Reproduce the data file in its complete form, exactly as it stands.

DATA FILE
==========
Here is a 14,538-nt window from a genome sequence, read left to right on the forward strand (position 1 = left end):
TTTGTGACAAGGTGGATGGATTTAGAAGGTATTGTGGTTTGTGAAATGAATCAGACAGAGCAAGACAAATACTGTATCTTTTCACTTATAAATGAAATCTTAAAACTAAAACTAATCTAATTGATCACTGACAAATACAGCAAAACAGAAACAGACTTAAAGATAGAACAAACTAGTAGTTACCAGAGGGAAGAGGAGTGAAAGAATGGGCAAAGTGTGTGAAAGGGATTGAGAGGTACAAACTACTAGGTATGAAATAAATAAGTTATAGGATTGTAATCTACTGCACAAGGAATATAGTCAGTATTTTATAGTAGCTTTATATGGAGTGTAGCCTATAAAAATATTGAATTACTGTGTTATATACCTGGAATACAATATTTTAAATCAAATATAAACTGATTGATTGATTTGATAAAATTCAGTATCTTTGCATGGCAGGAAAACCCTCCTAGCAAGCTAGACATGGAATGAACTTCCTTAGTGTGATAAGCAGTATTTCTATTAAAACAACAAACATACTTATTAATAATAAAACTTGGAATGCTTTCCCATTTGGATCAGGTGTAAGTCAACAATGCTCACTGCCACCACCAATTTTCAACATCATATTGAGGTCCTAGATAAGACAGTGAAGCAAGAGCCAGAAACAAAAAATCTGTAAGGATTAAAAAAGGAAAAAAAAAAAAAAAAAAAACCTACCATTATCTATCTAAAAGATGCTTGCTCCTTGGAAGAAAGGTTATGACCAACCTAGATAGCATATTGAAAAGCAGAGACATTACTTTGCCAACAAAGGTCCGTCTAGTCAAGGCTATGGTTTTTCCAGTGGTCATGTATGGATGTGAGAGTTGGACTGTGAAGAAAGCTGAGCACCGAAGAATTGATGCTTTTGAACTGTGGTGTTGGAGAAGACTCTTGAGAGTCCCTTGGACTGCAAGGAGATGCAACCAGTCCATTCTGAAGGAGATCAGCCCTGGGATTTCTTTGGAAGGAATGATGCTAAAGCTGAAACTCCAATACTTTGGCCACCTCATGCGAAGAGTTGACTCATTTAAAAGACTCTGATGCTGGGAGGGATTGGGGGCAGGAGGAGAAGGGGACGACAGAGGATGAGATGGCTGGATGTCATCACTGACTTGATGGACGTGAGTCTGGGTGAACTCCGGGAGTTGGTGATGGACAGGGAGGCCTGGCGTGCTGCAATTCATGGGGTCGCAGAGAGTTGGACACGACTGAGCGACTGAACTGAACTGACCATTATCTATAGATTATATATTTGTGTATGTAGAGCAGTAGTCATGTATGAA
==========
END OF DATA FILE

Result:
Here is a 14,538-nt window from a genome sequence, read left to right on the forward strand (position 1 = left end):
TTTGTGACAAGGTGGATGGATTTAGAAGGTATTGTGGTTTGTGAAATGAATCAGACAGAGCAAGACAAATACTGTATCTTTTCACTTATAAATGAAATCTTAAAACTAAAACTAATCTAATTGATCACTGACAAATACAGCAAAACAGAAACAGACTTAAAGATAGAACAAACTAGTAGTTACCAGAGGGAAGAGGAGTGAAAGAATGGGCAAAGTGTGTGAAAGGGATTGAGAGGTACAAACTACTAGGTATGAAATAAATAAGTTATAGGATTGTAATCTACTGCACAAGGAATATAGTCAGTATTTTATAGTAGCTTTATATGGAGTGTAGCCTATAAAAATATTGAATTACTGTGTTATATACCTGGAATACAATATTTTAAATCAAATATAAACTGATTGATTGATTTGATAAAATTCAGTATCTTTGCATGGCAGGAAAACCCTCCTAGCAAGCTAGACATGGAATGAACTTCCTTAGTGTGATAAGCAGTATTTCTATTAAAACAACAAACATACTTATTAATAATAAAACTTGGAATGCTTTCCCATTTGGATCAGGTGTAAGTCAACAATGCTCACTGCCACCACCAATTTTCAACATCATATTGAGGTCCTAGATAAGACAGTGAAGCAAGAGCCAGAAACAAAAAATCTGTAAGGATTAAAAAAGGAAAAAAAAAAAAAAAAAAAACCTACCATTATCTATCTAAAAGATGCTTGCTCCTTGGAAGAAAGGTTATGACCAACCTAGATAGCATATTGAAAAGCAGAGACATTACTTTGCCAACAAAGGTCCGTCTAGTCAAGGCTATGGTTTTTCCAGTGGTCATGTATGGATGTGAGAGTTGGACTGTGAAGAAAGCTGAGCACCGAAGAATTGATGCTTTTGAACTGTGGTGTTGGAGAAGACTCTTGAGAGTCCCTTGGACTGCAAGGAGATGCAACCAGTCCATTCTGAAGGAGATCAGCCCTGGGATTTCTTTGGAAGGAATGATGCTAAAGCTGAAACTCCAATACTTTGGCCACCTCATGCGAAGAGTTGACTCATTTAAAAGACTCTGATGCTGGGAGGGATTGGGGGCAGGAGGAGAAGGGGACGACAGAGGATGAGATGGCTGGATGTCATCACTGACTTGATGGACGTGAGTCTGGGTGAACTCCGGGAGTTGGTGATGGACAGGGAGGCCTGGCGTGCTGCAATTCATGGGGTCGCAGAGAGTTGGACACGACTGAGCGACTGAACTGAACTGACCATTATCTATAGATTATATATTTGTGTATGTAGAGCAGTAGTCATGTATGAA